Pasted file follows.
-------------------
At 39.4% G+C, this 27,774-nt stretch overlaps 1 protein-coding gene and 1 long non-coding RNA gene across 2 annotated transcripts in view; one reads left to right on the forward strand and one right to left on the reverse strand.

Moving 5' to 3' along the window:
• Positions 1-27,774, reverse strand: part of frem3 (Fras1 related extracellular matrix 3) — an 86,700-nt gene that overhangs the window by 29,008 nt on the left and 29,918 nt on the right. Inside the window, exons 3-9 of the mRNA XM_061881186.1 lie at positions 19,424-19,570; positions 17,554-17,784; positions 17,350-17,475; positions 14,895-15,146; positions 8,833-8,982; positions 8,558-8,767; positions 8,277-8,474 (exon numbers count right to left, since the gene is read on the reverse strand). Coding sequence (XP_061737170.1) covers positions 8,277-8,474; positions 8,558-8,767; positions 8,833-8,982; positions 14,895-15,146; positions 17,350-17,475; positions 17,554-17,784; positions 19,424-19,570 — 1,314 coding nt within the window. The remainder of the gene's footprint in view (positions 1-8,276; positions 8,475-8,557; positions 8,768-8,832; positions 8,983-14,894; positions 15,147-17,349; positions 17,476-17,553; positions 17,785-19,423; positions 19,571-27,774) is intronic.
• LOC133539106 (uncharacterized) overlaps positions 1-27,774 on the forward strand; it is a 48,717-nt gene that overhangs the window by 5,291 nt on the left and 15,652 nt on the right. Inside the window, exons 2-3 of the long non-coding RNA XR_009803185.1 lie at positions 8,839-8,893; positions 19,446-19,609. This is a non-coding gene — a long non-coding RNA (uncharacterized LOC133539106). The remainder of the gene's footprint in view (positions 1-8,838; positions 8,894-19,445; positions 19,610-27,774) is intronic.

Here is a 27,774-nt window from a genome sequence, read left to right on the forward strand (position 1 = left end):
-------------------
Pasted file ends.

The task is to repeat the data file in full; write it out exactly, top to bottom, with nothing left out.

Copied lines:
At 39.4% G+C, this 27,774-nt stretch overlaps 1 protein-coding gene and 1 long non-coding RNA gene across 2 annotated transcripts in view; one reads left to right on the forward strand and one right to left on the reverse strand.

Moving 5' to 3' along the window:
• Positions 1-27,774, reverse strand: part of frem3 (Fras1 related extracellular matrix 3) — an 86,700-nt gene that overhangs the window by 29,008 nt on the left and 29,918 nt on the right. Inside the window, exons 3-9 of the mRNA XM_061881186.1 lie at positions 19,424-19,570; positions 17,554-17,784; positions 17,350-17,475; positions 14,895-15,146; positions 8,833-8,982; positions 8,558-8,767; positions 8,277-8,474 (exon numbers count right to left, since the gene is read on the reverse strand). Coding sequence (XP_061737170.1) covers positions 8,277-8,474; positions 8,558-8,767; positions 8,833-8,982; positions 14,895-15,146; positions 17,350-17,475; positions 17,554-17,784; positions 19,424-19,570 — 1,314 coding nt within the window. The remainder of the gene's footprint in view (positions 1-8,276; positions 8,475-8,557; positions 8,768-8,832; positions 8,983-14,894; positions 15,147-17,349; positions 17,476-17,553; positions 17,785-19,423; positions 19,571-27,774) is intronic.
• LOC133539106 (uncharacterized) overlaps positions 1-27,774 on the forward strand; it is a 48,717-nt gene that overhangs the window by 5,291 nt on the left and 15,652 nt on the right. Inside the window, exons 2-3 of the long non-coding RNA XR_009803185.1 lie at positions 8,839-8,893; positions 19,446-19,609. This is a non-coding gene — a long non-coding RNA (uncharacterized LOC133539106). The remainder of the gene's footprint in view (positions 1-8,838; positions 8,894-19,445; positions 19,610-27,774) is intronic.

Here is a 27,774-nt window from a genome sequence, read left to right on the forward strand (position 1 = left end):